The Treasury assumes an increase equivalent to between 1.0 and 1.5 times the measure’s historical standard deviation. This implies a level of uncertainty reached previously only during recessions and the Eurozone crisis – see chart. The Treasury’s modelling work traces out the direct and indirect (via financial market conditions) implications for GDP and other macroeconomic variables. The conclusion of a recession, however, is circular – it depends on the assumption that uncertainty rises to a level rarely reached outside recessions.
The extent of a post-Brexit-vote rise in uncertainty is unknowable. The value of detailed forecasting exercises that assume away this lack of knowledge is questionable.
Chinese activity numbers for April fell short of consensus expectations but are judged here to be consistent with a firming growth trend.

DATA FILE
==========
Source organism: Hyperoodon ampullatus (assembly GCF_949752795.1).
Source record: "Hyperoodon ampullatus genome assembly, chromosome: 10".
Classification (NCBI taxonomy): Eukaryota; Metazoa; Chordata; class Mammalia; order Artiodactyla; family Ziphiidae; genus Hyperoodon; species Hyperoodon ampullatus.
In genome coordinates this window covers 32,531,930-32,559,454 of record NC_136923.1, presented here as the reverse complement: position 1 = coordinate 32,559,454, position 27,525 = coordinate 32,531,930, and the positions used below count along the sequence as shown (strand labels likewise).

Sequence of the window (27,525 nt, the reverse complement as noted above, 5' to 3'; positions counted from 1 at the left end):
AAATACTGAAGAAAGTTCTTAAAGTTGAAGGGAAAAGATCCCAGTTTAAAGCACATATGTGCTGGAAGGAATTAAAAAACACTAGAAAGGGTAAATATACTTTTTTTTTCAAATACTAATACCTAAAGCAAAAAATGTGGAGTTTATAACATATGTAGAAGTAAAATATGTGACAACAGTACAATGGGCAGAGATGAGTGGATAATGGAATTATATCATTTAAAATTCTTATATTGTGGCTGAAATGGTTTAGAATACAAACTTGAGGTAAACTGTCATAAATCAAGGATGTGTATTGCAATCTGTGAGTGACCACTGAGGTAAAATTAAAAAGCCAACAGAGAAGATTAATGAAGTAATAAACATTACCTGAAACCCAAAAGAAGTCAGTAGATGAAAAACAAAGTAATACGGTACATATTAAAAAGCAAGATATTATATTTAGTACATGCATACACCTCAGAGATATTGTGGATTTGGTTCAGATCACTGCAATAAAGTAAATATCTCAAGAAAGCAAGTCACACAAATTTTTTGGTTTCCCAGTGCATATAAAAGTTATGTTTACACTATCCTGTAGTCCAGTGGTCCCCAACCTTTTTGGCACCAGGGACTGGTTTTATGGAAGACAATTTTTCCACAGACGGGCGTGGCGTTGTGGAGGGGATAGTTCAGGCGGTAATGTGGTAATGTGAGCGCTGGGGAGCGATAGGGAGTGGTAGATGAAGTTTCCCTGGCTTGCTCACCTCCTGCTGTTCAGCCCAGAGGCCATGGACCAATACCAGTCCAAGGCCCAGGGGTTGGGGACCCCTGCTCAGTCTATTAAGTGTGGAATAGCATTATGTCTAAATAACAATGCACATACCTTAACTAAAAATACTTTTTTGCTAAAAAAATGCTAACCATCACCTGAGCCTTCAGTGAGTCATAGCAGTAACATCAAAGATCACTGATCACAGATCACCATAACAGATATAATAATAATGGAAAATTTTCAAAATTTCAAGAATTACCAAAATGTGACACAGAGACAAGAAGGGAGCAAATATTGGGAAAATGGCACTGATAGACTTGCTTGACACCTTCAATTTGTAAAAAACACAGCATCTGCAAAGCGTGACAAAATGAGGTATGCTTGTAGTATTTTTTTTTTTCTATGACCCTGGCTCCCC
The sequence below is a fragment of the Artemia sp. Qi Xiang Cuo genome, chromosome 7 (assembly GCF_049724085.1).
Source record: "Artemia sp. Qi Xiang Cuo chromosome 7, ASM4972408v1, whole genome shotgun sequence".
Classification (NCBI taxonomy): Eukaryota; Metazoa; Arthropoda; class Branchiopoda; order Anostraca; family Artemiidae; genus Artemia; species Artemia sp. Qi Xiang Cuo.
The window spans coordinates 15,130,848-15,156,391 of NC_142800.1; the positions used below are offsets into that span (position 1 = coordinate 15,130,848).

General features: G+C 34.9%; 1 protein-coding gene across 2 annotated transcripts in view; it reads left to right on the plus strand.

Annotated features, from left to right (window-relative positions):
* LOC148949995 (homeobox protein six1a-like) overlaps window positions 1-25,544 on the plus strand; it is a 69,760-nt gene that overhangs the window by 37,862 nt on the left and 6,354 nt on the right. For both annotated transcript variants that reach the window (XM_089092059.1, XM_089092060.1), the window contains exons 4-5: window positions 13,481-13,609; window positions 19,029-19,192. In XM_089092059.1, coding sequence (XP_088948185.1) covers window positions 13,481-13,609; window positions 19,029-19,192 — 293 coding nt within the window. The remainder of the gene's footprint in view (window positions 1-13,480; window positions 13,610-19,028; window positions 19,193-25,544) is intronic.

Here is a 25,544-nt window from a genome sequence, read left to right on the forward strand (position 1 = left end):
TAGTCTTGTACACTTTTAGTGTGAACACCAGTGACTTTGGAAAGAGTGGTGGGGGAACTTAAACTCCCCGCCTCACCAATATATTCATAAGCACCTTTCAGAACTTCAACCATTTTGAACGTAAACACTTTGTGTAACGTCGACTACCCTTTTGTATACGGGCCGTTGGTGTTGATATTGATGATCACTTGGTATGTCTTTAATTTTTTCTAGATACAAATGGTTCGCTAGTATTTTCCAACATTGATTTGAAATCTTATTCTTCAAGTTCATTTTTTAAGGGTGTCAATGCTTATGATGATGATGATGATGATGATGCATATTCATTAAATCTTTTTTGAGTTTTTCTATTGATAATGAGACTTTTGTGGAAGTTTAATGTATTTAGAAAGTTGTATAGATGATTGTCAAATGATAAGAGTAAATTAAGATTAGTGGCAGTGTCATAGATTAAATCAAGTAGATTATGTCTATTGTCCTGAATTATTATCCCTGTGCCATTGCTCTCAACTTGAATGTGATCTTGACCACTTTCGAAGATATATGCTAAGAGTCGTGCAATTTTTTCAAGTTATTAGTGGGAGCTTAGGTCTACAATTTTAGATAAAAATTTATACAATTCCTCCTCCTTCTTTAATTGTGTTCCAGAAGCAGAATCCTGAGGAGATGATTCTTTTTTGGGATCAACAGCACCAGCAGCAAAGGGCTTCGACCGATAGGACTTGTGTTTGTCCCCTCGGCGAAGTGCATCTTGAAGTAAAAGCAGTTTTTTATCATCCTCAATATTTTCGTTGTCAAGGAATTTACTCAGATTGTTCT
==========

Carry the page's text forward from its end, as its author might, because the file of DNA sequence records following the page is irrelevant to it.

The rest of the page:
Annual industrial output growth fell back to 6.0% in April from 6.8% in March, a nine-month high. A previous post suggested that the late timing of the Chinese New Year in 2015 had depressed February 2016 growth relative to trend, with a corresponding overshoot in March. A normalisation was expected in April. A three-month average is a better guide to the trend and rose in April to its highest level since August – see first chart.
The PBoC this week released additional monetary data for April, allowing calculation of the “true M1” narrow money measure monitored here. Annual growth of this measure rose further to 20.5% last month, the fastest since 2010 – second chart.
The preferred broad money measure here is M2 minus financial sector deposits, which are less likely to be related to future spending on goods and services. Such deposits grew strongly in 2014-15 but have stabilised this year. Annual growth of M2 minus financial sector deposits has risen since mid-2015 and, at 12.1%, is in the middle of its range in recent years – second chart. Faster growth of narrow money reflects a switch from time deposits into demand / temporary accounts, consistent with rising spending intentions.